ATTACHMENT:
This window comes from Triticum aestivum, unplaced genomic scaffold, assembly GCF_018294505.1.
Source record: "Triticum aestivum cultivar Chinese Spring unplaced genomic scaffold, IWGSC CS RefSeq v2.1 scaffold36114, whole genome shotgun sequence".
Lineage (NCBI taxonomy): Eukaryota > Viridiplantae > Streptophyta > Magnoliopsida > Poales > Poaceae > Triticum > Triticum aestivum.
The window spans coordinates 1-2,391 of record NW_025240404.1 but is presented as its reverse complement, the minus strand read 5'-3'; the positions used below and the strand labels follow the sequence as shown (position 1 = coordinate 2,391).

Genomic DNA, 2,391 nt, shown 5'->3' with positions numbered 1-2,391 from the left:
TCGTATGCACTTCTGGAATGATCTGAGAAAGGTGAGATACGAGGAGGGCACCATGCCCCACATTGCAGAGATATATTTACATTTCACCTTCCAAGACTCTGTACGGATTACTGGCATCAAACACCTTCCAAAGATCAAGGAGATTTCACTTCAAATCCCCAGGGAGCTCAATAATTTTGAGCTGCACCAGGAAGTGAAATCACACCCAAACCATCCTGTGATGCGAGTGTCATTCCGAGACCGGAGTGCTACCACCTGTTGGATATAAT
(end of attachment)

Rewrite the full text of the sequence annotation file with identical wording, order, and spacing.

This window comes from Triticum aestivum, unplaced genomic scaffold, assembly GCF_018294505.1.
Source record: "Triticum aestivum cultivar Chinese Spring unplaced genomic scaffold, IWGSC CS RefSeq v2.1 scaffold36114, whole genome shotgun sequence".
Lineage (NCBI taxonomy): Eukaryota > Viridiplantae > Streptophyta > Magnoliopsida > Poales > Poaceae > Triticum > Triticum aestivum.
The window spans coordinates 1-2,391 of record NW_025240404.1 but is presented as its reverse complement, the minus strand read 5'-3'; the positions used below and the strand labels follow the sequence as shown (position 1 = coordinate 2,391).

Genomic DNA, 2,391 nt, shown 5'->3' with positions numbered 1-2,391 from the left:
TCGTATGCACTTCTGGAATGATCTGAGAAAGGTGAGATACGAGGAGGGCACCATGCCCCACATTGCAGAGATATATTTACATTTCACCTTCCAAGACTCTGTACGGATTACTGGCATCAAACACCTTCCAAAGATCAAGGAGATTTCACTTCAAATCCCCAGGGAGCTCAATAATTTTGAGCTGCACCAGGAAGTGAAATCACACCCAAACCATCCTGTGATGCGAGTGTCATTCCGAGACCGGAGTGCTACCACCTGTTGGATATAAT